Yesterday a gal from northern England returned home after spending 10 days with us. It was also her first trip to the USA. It's wise to pay attention to first time visitors...their observations are always enlightening.
There are two specific comments that I gathered from her: First, she loved the snow...especially a soft, wet snowstorm we had that left every branch of every tree with 3-4" of the white stuff and truly made our grounds and our whole city appear to be a proverbial "winter wonderland." She had seen snow before, but never in this quantity! At this time in our winter (we've had 80+") it was good for us to see it through the eyes of someone for whom it was beautiful and unique.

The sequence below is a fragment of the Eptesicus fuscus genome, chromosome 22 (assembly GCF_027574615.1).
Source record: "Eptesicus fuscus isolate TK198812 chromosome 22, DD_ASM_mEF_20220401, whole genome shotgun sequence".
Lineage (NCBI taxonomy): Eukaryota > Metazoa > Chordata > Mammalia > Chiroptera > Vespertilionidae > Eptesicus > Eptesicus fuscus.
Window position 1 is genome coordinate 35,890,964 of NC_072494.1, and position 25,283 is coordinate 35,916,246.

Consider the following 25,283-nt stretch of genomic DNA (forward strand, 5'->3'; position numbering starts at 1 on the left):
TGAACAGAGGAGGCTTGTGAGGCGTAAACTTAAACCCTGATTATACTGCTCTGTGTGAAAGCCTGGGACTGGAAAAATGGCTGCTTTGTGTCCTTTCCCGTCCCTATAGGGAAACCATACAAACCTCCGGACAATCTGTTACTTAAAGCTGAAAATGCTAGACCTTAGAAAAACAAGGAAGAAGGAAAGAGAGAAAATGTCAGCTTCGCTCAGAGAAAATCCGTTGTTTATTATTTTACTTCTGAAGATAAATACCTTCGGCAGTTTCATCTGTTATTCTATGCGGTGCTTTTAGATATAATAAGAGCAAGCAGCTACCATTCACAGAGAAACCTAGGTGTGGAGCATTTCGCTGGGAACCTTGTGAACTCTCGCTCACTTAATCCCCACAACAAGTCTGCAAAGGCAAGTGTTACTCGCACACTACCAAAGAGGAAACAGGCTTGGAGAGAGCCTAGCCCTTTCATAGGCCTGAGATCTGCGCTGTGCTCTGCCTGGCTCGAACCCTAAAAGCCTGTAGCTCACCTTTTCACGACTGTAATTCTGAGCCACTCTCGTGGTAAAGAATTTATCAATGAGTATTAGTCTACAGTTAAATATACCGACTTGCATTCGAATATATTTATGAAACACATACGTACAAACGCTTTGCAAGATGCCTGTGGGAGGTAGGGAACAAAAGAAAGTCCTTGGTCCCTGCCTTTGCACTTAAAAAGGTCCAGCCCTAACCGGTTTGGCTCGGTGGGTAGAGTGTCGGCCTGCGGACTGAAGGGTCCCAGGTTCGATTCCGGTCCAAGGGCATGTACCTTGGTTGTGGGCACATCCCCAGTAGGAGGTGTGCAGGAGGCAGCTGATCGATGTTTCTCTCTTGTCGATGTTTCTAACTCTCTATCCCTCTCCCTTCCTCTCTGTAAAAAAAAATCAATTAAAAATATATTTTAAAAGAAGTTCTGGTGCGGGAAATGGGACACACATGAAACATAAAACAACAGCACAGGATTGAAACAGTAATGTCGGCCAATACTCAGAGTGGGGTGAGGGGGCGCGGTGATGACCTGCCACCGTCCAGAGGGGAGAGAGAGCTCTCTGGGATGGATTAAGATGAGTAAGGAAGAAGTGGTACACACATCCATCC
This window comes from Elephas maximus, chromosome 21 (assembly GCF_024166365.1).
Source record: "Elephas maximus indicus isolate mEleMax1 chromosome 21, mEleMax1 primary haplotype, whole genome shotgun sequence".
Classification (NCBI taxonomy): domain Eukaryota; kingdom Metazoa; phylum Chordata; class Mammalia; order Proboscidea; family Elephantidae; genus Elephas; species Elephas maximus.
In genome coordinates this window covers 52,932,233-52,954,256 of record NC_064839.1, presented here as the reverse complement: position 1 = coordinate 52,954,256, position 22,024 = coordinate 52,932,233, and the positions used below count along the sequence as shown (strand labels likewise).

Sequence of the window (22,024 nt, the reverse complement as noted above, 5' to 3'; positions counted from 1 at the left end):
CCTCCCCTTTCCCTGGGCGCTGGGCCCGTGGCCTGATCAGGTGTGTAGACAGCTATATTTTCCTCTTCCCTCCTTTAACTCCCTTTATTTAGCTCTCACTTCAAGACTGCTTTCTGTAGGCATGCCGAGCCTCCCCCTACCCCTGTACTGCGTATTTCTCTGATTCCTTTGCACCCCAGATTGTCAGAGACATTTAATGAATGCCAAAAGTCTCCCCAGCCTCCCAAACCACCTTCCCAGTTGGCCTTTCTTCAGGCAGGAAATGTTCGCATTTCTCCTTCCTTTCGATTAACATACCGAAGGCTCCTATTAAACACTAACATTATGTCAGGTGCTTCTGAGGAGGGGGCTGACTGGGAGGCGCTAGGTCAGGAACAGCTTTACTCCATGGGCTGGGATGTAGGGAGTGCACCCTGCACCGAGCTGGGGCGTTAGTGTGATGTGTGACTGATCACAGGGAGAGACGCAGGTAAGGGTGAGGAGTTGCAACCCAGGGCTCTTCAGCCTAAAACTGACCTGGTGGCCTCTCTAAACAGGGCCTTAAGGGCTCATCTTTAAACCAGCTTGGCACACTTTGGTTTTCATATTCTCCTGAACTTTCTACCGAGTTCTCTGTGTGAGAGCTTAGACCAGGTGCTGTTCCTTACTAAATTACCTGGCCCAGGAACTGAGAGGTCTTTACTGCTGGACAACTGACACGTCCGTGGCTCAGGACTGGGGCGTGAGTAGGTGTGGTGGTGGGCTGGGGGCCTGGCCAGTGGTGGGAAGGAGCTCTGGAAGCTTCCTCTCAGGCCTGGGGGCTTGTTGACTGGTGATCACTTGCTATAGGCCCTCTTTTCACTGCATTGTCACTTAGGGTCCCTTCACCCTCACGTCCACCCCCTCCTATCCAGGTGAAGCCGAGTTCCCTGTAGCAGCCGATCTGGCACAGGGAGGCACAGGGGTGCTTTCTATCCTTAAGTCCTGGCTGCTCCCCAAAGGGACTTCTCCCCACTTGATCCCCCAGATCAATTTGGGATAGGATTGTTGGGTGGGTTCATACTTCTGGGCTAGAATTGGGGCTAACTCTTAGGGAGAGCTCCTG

Second, and most important, she loved our prayer...both the daily singing of the Opus Dei and Sunday liturgies. She raved and raved at first, and then, as the days went on, got quiet and reflective about it, giving us deep compliments and encouragement to continue this "gift," as she called it. Unlike the snowfall, this is not something we ever take for granted or forget its importance and effect on our lives. We know how significant it is for our spiritual journey and to our monastic life.
Here's a nice reflection on chanting by Thomas Moore:
Sometimes in their chanting monks will land upon a note and sing it in florid fashion, one syllable of text for fifty notes of chant. Melisma, they call it. Living a melismatic life in imitation of plainchant, we may stop on an experience, a place, a person, or a memory and rhapsodize in imagination. Some like to meditate or contemplate melismatically, while others prefer to draw, build, paint, or dance whatever their eye has fallen upon. Living one point after another is one form of experience, and it can be emphatically productive. But stopping for melisma gives the soul its reason for being.
Photo by Vena Eastwood, OSB oblate